why not (1,1) to (100,100) as mentioned in que?

The inputs (atom counts) are guaranteed to be in [1,100]. This does not mean that the outputs (atom weights) have to be in the same range.

What happens for the input with molecules (1,99), (2,1), and (1,100) in this order?

Well, the fraction $$$\frac{a + c}{b + d}$$$ is definitely between $$$\frac{a}{b}$$$ and $$$\frac{c}{d}$$$, so we have a 2x upper estimate. Turns out it is a tight bound, as the least denominator fraction between $$$\frac{98}{99}$$$ and $$$\frac{99}{100}$$$ is $$$\frac{197}{199}$$$. See

Farey sequenceorStern-Brocot treefor formal or visual explanation."Not all that mathy"

"See Farey sequence or Stern-Brocot tree for formal or visual explanation."

You can choose only one.

Nah, I choose both.

To have the test set C1 accepted, you just need a bit of intuition on the bound.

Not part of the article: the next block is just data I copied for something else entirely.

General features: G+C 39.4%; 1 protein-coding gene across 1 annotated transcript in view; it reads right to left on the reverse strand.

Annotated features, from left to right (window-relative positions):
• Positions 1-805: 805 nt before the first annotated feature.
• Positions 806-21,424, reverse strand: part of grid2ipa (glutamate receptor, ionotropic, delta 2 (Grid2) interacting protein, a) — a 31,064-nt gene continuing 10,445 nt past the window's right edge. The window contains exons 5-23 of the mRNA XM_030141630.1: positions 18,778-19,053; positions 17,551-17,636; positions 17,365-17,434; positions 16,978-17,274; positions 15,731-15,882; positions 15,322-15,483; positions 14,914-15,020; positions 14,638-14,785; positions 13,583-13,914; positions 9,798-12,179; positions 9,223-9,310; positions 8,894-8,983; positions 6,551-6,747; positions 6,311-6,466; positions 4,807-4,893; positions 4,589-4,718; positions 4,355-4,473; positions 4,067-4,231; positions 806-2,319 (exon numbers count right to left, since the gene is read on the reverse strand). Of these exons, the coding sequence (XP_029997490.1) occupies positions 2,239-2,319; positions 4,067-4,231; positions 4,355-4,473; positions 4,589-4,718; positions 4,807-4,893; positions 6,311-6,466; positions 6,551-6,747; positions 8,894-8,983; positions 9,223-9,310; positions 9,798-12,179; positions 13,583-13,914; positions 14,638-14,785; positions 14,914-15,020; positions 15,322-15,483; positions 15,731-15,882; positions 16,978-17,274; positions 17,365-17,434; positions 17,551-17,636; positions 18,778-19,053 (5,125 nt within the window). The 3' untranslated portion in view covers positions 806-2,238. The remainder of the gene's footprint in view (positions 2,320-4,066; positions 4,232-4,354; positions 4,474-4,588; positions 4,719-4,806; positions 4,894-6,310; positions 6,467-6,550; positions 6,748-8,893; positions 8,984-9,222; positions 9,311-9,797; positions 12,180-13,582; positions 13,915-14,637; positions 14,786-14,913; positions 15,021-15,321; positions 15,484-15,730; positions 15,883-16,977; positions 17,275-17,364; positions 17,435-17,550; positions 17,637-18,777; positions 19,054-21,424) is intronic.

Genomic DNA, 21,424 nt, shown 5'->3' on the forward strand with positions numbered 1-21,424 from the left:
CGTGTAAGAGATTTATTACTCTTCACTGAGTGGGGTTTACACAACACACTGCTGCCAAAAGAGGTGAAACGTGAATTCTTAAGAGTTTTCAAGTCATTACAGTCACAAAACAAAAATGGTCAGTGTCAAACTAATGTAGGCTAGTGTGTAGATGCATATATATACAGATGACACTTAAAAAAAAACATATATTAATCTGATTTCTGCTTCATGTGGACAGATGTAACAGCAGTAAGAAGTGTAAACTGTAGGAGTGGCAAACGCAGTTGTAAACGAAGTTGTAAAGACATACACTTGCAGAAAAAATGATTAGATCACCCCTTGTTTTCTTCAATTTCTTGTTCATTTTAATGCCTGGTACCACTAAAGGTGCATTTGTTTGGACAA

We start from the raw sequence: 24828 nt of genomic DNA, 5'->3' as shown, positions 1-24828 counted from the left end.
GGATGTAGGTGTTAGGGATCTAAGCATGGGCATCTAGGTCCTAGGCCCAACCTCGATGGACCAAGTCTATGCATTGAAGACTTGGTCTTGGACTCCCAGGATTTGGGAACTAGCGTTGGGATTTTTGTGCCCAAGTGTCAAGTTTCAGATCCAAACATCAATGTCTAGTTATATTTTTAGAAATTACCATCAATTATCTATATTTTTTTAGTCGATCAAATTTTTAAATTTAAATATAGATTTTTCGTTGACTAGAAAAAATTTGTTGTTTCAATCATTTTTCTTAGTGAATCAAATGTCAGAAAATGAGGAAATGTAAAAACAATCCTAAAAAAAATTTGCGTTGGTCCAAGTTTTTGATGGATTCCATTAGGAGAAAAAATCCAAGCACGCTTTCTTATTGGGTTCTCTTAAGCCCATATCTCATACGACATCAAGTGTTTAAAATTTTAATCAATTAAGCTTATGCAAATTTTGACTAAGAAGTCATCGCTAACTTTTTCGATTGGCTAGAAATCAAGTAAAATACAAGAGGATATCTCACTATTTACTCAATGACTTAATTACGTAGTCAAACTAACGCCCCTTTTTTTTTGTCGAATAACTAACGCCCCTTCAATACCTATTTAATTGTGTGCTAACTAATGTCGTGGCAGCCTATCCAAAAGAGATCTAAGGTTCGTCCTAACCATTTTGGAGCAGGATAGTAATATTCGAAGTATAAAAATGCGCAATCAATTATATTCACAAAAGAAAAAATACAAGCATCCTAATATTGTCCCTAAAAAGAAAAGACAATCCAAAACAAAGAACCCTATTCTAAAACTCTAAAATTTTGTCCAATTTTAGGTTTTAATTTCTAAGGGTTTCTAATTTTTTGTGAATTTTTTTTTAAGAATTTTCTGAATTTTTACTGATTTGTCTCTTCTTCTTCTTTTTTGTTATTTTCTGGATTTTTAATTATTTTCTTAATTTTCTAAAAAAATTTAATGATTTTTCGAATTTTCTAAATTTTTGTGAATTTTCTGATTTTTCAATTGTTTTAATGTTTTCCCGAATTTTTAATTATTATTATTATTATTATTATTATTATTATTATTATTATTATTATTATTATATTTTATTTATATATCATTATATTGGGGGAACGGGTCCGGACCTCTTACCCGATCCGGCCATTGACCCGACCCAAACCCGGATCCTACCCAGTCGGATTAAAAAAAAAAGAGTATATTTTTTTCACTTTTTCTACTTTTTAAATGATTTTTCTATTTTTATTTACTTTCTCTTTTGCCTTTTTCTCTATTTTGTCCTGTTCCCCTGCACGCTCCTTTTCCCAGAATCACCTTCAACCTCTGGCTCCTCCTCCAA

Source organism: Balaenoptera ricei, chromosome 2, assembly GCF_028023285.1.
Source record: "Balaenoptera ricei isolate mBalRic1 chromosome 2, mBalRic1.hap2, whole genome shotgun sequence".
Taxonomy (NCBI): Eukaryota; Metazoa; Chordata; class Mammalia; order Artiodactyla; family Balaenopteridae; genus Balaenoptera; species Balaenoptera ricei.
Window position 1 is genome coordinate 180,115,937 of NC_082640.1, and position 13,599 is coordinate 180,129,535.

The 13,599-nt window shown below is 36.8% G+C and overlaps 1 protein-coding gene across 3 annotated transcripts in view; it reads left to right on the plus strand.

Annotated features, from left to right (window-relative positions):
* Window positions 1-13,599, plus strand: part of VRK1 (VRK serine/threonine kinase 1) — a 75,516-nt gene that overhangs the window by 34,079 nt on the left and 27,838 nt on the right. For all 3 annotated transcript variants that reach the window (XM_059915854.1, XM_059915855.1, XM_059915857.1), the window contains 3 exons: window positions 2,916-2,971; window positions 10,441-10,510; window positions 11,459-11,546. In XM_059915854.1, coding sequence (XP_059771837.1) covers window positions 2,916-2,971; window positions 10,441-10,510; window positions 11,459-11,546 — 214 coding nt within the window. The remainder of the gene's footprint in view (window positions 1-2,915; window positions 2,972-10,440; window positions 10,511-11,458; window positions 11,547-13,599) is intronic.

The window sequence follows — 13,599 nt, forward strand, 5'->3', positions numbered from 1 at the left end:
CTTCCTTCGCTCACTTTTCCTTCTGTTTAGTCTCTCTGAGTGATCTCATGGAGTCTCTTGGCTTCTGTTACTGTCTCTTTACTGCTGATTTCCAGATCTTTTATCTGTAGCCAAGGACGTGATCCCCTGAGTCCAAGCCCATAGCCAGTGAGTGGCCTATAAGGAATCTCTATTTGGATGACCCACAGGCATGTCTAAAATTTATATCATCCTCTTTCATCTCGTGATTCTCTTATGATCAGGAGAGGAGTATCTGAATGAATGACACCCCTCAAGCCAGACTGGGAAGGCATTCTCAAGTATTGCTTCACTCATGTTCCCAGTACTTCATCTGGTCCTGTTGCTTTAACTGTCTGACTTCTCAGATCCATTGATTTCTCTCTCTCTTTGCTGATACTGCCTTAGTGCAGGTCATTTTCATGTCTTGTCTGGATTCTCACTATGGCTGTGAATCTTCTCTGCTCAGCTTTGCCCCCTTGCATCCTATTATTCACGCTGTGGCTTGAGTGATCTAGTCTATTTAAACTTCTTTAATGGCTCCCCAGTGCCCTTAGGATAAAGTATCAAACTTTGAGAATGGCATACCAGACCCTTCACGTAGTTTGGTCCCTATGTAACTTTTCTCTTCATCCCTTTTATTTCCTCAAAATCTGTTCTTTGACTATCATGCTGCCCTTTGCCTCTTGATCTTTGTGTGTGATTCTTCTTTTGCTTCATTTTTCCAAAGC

To understand what is going on, and solve C2, yeah math will help.

Everything is simple if you know it in advance. I read about Farey sequences. Even Farey himself just conjectured without proving this simple (a+c) / (b+d) expansion.

True.

Regarding C1, in fact, it gets judged immediately, so you can just try some bound which fits into the time limit, and correct the bound if you get WA/TL.

I agree, when I saw how straight forward, classical and pure math C was I couldn't believe my eyes. I never had time to learn about continuous fractions cause they seemed useless in decent contests

PS: This round was complete shit but I now remember last year's round 3, so I guess this is not really worst of history but definitely in top. The quality has been pathetic lately in GCJ

+1 The hard part of solving C boils down to finding the "least denominator" fraction between a/b and c/d. This is done with Continued Fractions / Stern-Brocot and is not nice. Ended up copying code to do this part.

Here is a recent(ish) task which requires the same technique.